• See JDF 96 Instructions for Filing an Answer and/or Counterclaim for complete instructions on how to complete the required forms.

        As a Defendant, you can file a CRCCP Form 3 Answer with the Court, stating in writing your defense(s).  You can also file a Counterclaim with any accusations against the Plaintiff. The Counterclaim is included in the CRCCP Form 3, as well.

        The purpose of the Answer is for you, the Defendant, to respond to the accusations in the complaint and to state any claims against the Plaintiff that you might have.

        The Answer and/or Counterclaim can be filed with the Court on the date of your court appearance (listed on the Summons you were served) or before that date.

        You may also request a trial by jury if the jury demand fee is paid, along with the Answer or Counterclaim fee. There is a jury demand fee if the case is filed in county court and a different jury demand fee if the case is filed in district court.

  • What will happen at the Show Cause hearing?
    • How do I prepare for the Show Cause hearing?
      • Be at Court on time for your scheduled court hearing. If you fail to appear, your case may be dismissed.

        Be prepared for your hearing. Complete the following forms and bring them to court with you:

        JDF 118 Judgment and Order for Possession

        JDF 119 Prejudgment Order for Possession After Hearing

        JDF 120 Bond in Replevin

         

        At the end of the hearing, the Court has several options. The following are the more common options:

        The Court may enter a JDF 118 Judgment and Order for Possession in your favor. If the Court does this, it means you have won your case, and the Defendant will be ordered to return the property to you. If this is the result of your hearing, you should give the Judge the JDF 118 Judgment and Order for Possession form for his/her signature. Attach a copy of "Exhibit A" that you filled out on the JDF 116 Complaint.

        The Court may enter a JDF 119 Prejudgment Order for Possession after Hearing, if it is determined that you are entitled to possession of the property pending a final hearing. If this is the result of your hearing, you should give the Judge the JDF 119 Prejudgment Order of Possession after Hearing form for his/her signature. Attach a copy of "Exhibit A" to the Order. The Court will set another court date for final resolution. In the interim, the Court’s Order will direct the Sheriff’s Office to take all the property from the Defendant and keep it in its custody until further order.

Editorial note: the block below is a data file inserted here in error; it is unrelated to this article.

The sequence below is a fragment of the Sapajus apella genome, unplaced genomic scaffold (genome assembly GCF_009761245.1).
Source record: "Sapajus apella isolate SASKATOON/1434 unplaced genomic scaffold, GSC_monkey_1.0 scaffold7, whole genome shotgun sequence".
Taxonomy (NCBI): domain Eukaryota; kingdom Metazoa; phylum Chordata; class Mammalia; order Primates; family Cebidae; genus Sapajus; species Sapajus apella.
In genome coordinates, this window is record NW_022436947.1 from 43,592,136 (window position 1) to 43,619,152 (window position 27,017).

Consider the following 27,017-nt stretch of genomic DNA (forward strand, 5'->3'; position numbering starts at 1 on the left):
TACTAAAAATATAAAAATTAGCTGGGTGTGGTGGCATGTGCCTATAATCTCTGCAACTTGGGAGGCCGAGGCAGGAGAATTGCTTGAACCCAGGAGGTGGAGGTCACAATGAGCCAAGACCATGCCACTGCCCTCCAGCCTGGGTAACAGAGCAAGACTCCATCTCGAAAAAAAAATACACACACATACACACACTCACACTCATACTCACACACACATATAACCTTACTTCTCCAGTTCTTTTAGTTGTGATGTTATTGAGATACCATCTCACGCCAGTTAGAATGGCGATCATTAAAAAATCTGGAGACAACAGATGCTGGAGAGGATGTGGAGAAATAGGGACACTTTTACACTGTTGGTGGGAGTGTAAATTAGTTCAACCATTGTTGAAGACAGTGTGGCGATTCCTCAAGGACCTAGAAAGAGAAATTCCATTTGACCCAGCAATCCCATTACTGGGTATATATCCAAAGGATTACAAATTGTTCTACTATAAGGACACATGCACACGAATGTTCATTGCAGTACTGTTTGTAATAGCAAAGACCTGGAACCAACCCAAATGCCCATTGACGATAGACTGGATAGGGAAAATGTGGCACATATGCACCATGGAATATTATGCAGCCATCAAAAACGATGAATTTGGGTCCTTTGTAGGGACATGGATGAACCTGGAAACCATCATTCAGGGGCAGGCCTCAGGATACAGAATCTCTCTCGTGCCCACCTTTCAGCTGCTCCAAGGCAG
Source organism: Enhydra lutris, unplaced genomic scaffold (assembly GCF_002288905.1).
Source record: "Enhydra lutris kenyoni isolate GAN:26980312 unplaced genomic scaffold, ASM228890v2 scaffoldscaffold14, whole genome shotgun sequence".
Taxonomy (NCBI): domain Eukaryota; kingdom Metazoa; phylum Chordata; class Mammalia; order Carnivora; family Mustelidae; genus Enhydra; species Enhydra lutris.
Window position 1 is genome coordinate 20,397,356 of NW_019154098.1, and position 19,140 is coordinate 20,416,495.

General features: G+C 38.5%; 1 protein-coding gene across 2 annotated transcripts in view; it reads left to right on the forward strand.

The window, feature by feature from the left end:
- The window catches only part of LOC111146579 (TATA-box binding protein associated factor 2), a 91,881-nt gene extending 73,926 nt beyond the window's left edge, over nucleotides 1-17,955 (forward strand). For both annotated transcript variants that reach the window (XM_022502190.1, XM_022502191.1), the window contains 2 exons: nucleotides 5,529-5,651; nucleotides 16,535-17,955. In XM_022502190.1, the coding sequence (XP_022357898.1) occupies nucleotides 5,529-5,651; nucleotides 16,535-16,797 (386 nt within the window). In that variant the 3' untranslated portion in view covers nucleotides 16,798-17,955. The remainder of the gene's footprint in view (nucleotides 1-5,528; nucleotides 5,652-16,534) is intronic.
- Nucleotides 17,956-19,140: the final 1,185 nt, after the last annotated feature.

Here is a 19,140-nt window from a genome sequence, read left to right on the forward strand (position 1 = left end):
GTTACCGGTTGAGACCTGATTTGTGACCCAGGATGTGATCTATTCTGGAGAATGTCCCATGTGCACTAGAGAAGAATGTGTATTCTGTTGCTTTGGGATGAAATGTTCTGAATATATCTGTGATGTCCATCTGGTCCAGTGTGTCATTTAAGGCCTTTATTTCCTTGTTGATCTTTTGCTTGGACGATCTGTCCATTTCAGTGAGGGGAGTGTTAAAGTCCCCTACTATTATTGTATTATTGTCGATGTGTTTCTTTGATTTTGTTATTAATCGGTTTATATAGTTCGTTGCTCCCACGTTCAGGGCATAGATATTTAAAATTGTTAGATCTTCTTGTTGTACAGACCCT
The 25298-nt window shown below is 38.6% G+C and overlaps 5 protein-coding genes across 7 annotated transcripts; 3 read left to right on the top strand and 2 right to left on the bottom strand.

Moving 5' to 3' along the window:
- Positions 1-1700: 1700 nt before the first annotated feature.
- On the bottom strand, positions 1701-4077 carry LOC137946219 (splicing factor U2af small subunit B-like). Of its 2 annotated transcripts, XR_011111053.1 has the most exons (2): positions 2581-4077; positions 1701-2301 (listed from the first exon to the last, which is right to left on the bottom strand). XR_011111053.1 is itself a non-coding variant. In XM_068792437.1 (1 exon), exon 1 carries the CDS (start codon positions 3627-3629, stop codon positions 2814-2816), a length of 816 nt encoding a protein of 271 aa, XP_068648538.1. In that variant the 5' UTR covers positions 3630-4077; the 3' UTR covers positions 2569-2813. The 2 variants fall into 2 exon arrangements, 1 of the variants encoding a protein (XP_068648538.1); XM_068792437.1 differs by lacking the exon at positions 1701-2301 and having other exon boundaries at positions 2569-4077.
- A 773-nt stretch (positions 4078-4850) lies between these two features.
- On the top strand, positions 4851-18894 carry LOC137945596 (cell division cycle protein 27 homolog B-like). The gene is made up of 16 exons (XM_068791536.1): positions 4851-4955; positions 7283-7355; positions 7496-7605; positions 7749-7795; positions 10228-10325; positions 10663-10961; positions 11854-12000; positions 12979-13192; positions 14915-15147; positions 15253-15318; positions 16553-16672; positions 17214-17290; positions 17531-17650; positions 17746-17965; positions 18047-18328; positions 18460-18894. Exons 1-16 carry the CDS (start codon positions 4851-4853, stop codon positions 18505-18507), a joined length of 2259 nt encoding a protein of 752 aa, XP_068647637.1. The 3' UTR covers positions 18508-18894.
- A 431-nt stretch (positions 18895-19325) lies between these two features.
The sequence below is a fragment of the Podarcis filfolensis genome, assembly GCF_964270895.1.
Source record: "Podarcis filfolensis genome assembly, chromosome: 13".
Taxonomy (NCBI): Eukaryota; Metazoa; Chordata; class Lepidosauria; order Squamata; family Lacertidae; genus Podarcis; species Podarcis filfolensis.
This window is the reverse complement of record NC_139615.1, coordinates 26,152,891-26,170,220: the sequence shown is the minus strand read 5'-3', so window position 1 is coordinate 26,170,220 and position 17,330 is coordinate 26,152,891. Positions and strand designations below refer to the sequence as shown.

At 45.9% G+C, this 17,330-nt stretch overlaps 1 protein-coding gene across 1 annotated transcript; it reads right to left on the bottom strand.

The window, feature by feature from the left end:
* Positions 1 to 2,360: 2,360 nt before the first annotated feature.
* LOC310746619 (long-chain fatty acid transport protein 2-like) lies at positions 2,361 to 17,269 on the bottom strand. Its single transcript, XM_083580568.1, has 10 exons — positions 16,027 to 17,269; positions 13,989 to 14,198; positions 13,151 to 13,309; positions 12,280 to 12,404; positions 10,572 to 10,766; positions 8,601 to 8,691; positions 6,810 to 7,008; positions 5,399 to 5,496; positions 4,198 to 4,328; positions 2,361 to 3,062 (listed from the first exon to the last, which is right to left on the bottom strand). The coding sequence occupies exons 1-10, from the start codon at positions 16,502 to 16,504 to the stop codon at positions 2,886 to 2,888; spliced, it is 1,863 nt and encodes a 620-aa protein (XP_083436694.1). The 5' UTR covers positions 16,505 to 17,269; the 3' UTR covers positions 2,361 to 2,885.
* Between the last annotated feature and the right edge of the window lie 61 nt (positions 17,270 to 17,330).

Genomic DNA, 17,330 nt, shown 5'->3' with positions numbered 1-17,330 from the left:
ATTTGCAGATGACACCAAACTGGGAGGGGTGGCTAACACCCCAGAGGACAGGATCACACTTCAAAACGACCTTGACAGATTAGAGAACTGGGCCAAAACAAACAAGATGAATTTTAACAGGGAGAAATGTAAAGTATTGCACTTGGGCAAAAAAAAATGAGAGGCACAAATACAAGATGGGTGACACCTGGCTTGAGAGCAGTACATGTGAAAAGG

The Court may require a bond before ordering the Sheriff to seize the property, to protect the rights of the parties. If you are required to post a bond, complete the JDF 120 Bond in Replevin form.

        The Court may continue the hearing to another date to allow additional testimony.

        The Court may deny your request for possession on the grounds that the Court does not find that you are entitled to get your property back. If the Court denies your claim, the Court may set your case for another hearing at which time you can bring additional proof of your right to possession, or judgment will be entered for the Defendant and your case will be dismissed. The Defendant will keep the property.

         

  • What happens after the Show Cause hearing?
    • After the Show Cause hearing
      • What you need to do following the hearing depends upon how the Court rules at the hearing.

        If the Court ruled in your favor and awarded you a judgment and JDF 118 Order for Possession, the Defendant must return the property to you. If the property is not returned, you will need to get from the Clerk of Court a certified copy of the Court’s Order. You will need to prepare a JDF 121 Writ of Assistance for the Clerk of Court to issue. Both documents must be provided to the Sheriff to seize the property and return it to you.

        If the Court issued a JDF 119 Prejudgment Order for Possession After Hearing, you will need to obtain from the Clerk of Court a certified copy of that Order. You will need to provide a JDF 121 Writ of Assistance form for the Clerk of Court to issue. Both documents must be provided to the Sheriff to seize the property and return it to you. You and your witnesses will also need to attend any future hearing that the Court may set.

        If the Court continued the hearing to another date, you and your witnesses will need to attend at that time.

        If the Court entered a judgment for the Defendant and dismissed your case, you have lost the case and will not be given possession of the property.

        If the property is returned to you through the Sheriff’s Office, the Sheriff’s Office is entitled to payment of its fees and expenses for seizing and storing the property during the time prior to releasing the property to you. If you do pay any such fees or expenses, you should take your receipt to the Clerk of Court to be recorded as court costs, which may then be collected from the Defendant.

        Once your property is returned to you, you should examine it carefully and make a complete inventory of what was returned. Determine whether all of your property has been returned and whether it is in the same condition as when it was taken. If any of your property is missing, or has been damaged or destroyed, you are entitled to make a supplemental application to the Court for an award of damages against the Defendant to pay for your loss.